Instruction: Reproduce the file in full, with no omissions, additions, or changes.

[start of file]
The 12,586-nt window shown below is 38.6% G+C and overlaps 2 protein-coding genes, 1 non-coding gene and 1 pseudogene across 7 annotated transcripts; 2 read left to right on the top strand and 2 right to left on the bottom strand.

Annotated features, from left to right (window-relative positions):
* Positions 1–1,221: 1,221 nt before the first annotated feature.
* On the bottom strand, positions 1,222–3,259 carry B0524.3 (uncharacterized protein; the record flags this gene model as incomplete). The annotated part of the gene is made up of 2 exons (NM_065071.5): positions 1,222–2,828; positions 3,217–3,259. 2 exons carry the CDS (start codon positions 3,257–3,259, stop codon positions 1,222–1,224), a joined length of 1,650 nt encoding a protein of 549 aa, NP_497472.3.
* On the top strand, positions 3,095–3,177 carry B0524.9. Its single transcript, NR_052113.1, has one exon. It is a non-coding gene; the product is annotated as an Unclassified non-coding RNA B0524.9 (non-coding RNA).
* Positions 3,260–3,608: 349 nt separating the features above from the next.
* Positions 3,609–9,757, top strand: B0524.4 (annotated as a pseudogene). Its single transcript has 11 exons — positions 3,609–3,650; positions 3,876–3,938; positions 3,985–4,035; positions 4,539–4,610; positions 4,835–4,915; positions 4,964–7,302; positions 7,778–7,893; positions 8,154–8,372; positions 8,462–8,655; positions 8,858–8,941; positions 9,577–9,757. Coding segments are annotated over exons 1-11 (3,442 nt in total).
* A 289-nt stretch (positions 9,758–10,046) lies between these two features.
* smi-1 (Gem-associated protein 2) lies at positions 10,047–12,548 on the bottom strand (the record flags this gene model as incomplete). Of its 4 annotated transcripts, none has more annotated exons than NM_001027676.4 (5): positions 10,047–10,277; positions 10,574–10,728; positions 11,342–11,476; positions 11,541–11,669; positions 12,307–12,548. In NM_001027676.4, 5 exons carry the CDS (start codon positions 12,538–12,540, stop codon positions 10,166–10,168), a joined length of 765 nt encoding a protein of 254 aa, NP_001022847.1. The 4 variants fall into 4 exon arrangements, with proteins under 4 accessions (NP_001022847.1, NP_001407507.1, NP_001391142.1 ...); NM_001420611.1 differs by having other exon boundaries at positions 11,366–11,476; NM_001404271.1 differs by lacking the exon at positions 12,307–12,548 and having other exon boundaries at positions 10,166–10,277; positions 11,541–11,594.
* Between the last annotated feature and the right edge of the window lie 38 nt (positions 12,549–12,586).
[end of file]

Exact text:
The 12,586-nt window shown below is 38.6% G+C and overlaps 2 protein-coding genes, 1 non-coding gene and 1 pseudogene across 7 annotated transcripts; 2 read left to right on the top strand and 2 right to left on the bottom strand.

Annotated features, from left to right (window-relative positions):
* Positions 1–1,221: 1,221 nt before the first annotated feature.
* On the bottom strand, positions 1,222–3,259 carry B0524.3 (uncharacterized protein; the record flags this gene model as incomplete). The annotated part of the gene is made up of 2 exons (NM_065071.5): positions 1,222–2,828; positions 3,217–3,259. 2 exons carry the CDS (start codon positions 3,257–3,259, stop codon positions 1,222–1,224), a joined length of 1,650 nt encoding a protein of 549 aa, NP_497472.3.
* On the top strand, positions 3,095–3,177 carry B0524.9. Its single transcript, NR_052113.1, has one exon. It is a non-coding gene; the product is annotated as an Unclassified non-coding RNA B0524.9 (non-coding RNA).
* Positions 3,260–3,608: 349 nt separating the features above from the next.
* Positions 3,609–9,757, top strand: B0524.4 (annotated as a pseudogene). Its single transcript has 11 exons — positions 3,609–3,650; positions 3,876–3,938; positions 3,985–4,035; positions 4,539–4,610; positions 4,835–4,915; positions 4,964–7,302; positions 7,778–7,893; positions 8,154–8,372; positions 8,462–8,655; positions 8,858–8,941; positions 9,577–9,757. Coding segments are annotated over exons 1-11 (3,442 nt in total).
* A 289-nt stretch (positions 9,758–10,046) lies between these two features.
* smi-1 (Gem-associated protein 2) lies at positions 10,047–12,548 on the bottom strand (the record flags this gene model as incomplete). Of its 4 annotated transcripts, none has more annotated exons than NM_001027676.4 (5): positions 10,047–10,277; positions 10,574–10,728; positions 11,342–11,476; positions 11,541–11,669; positions 12,307–12,548. In NM_001027676.4, 5 exons carry the CDS (start codon positions 12,538–12,540, stop codon positions 10,166–10,168), a joined length of 765 nt encoding a protein of 254 aa, NP_001022847.1. The 4 variants fall into 4 exon arrangements, with proteins under 4 accessions (NP_001022847.1, NP_001407507.1, NP_001391142.1 ...); NM_001420611.1 differs by having other exon boundaries at positions 11,366–11,476; NM_001404271.1 differs by lacking the exon at positions 12,307–12,548 and having other exon boundaries at positions 10,166–10,277; positions 11,541–11,594.
* Between the last annotated feature and the right edge of the window lie 38 nt (positions 12,549–12,586).